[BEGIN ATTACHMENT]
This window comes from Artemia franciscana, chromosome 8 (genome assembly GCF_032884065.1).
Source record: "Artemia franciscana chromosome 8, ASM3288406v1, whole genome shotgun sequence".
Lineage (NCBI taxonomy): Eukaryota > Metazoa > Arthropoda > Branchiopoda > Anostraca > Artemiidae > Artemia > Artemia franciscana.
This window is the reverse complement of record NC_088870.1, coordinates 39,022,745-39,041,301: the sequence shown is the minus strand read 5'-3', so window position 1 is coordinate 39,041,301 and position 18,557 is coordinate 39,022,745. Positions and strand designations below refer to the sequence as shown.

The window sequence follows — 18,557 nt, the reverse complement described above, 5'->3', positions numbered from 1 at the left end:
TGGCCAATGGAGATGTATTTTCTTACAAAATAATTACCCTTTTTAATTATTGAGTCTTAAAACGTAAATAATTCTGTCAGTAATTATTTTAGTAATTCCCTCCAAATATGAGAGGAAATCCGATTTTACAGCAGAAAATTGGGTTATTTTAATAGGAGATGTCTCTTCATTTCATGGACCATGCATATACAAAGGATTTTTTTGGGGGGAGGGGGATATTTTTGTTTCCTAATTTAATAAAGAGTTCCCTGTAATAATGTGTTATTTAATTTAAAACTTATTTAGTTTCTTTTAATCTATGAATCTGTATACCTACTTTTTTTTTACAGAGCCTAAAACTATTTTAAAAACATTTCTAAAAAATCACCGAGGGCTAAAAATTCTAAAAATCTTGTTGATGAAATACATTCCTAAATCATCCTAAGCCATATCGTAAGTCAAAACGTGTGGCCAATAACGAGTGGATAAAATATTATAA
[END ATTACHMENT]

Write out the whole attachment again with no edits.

This window comes from Artemia franciscana, chromosome 8 (genome assembly GCF_032884065.1).
Source record: "Artemia franciscana chromosome 8, ASM3288406v1, whole genome shotgun sequence".
Lineage (NCBI taxonomy): Eukaryota > Metazoa > Arthropoda > Branchiopoda > Anostraca > Artemiidae > Artemia > Artemia franciscana.
This window is the reverse complement of record NC_088870.1, coordinates 39,022,745-39,041,301: the sequence shown is the minus strand read 5'-3', so window position 1 is coordinate 39,041,301 and position 18,557 is coordinate 39,022,745. Positions and strand designations below refer to the sequence as shown.

The window sequence follows — 18,557 nt, the reverse complement described above, 5'->3', positions numbered from 1 at the left end:
TGGCCAATGGAGATGTATTTTCTTACAAAATAATTACCCTTTTTAATTATTGAGTCTTAAAACGTAAATAATTCTGTCAGTAATTATTTTAGTAATTCCCTCCAAATATGAGAGGAAATCCGATTTTACAGCAGAAAATTGGGTTATTTTAATAGGAGATGTCTCTTCATTTCATGGACCATGCATATACAAAGGATTTTTTTGGGGGGAGGGGGATATTTTTGTTTCCTAATTTAATAAAGAGTTCCCTGTAATAATGTGTTATTTAATTTAAAACTTATTTAGTTTCTTTTAATCTATGAATCTGTATACCTACTTTTTTTTTACAGAGCCTAAAACTATTTTAAAAACATTTCTAAAAAATCACCGAGGGCTAAAAATTCTAAAAATCTTGTTGATGAAATACATTCCTAAATCATCCTAAGCCATATCGTAAGTCAAAACGTGTGGCCAATAACGAGTGGATAAAATATTATAA